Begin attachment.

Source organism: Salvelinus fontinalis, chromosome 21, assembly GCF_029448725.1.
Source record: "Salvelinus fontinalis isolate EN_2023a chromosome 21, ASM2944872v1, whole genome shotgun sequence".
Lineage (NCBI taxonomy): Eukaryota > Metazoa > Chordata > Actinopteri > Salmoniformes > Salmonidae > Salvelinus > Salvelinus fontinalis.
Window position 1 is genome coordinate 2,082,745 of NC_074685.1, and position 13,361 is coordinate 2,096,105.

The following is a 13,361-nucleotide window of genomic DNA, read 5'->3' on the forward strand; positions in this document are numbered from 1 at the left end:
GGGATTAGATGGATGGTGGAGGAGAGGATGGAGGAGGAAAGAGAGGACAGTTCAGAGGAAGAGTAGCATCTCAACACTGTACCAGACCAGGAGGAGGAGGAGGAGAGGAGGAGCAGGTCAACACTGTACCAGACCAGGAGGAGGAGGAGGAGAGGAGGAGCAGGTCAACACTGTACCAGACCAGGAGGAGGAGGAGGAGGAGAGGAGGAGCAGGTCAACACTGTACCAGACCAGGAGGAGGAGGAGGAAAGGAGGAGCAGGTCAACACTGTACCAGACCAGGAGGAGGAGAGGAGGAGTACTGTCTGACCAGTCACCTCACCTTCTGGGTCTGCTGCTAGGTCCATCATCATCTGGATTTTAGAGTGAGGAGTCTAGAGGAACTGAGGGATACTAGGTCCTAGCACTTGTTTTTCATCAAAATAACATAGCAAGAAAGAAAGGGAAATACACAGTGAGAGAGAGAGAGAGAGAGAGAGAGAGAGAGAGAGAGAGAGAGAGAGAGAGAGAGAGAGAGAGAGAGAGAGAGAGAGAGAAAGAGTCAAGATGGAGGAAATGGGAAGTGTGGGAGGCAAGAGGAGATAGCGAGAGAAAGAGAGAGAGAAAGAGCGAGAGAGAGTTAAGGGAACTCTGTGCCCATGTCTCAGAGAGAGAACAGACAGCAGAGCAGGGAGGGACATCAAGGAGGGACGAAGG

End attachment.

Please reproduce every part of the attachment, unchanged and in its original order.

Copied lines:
Source organism: Salvelinus fontinalis, chromosome 21, assembly GCF_029448725.1.
Source record: "Salvelinus fontinalis isolate EN_2023a chromosome 21, ASM2944872v1, whole genome shotgun sequence".
Lineage (NCBI taxonomy): Eukaryota > Metazoa > Chordata > Actinopteri > Salmoniformes > Salmonidae > Salvelinus > Salvelinus fontinalis.
Window position 1 is genome coordinate 2,082,745 of NC_074685.1, and position 13,361 is coordinate 2,096,105.

The following is a 13,361-nucleotide window of genomic DNA, read 5'->3' on the forward strand; positions in this document are numbered from 1 at the left end:
GGGATTAGATGGATGGTGGAGGAGAGGATGGAGGAGGAAAGAGAGGACAGTTCAGAGGAAGAGTAGCATCTCAACACTGTACCAGACCAGGAGGAGGAGGAGGAGAGGAGGAGCAGGTCAACACTGTACCAGACCAGGAGGAGGAGGAGGAGAGGAGGAGCAGGTCAACACTGTACCAGACCAGGAGGAGGAGGAGGAGGAGAGGAGGAGCAGGTCAACACTGTACCAGACCAGGAGGAGGAGGAGGAAAGGAGGAGCAGGTCAACACTGTACCAGACCAGGAGGAGGAGAGGAGGAGTACTGTCTGACCAGTCACCTCACCTTCTGGGTCTGCTGCTAGGTCCATCATCATCTGGATTTTAGAGTGAGGAGTCTAGAGGAACTGAGGGATACTAGGTCCTAGCACTTGTTTTTCATCAAAATAACATAGCAAGAAAGAAAGGGAAATACACAGTGAGAGAGAGAGAGAGAGAGAGAGAGAGAGAGAGAGAGAGAGAGAGAGAGAGAGAGAGAGAGAGAGAGAGAGAGAGAGAGAAAGAGTCAAGATGGAGGAAATGGGAAGTGTGGGAGGCAAGAGGAGATAGCGAGAGAAAGAGAGAGAGAAAGAGCGAGAGAGAGTTAAGGGAACTCTGTGCCCATGTCTCAGAGAGAGAACAGACAGCAGAGCAGGGAGGGACATCAAGGAGGGACGAAGG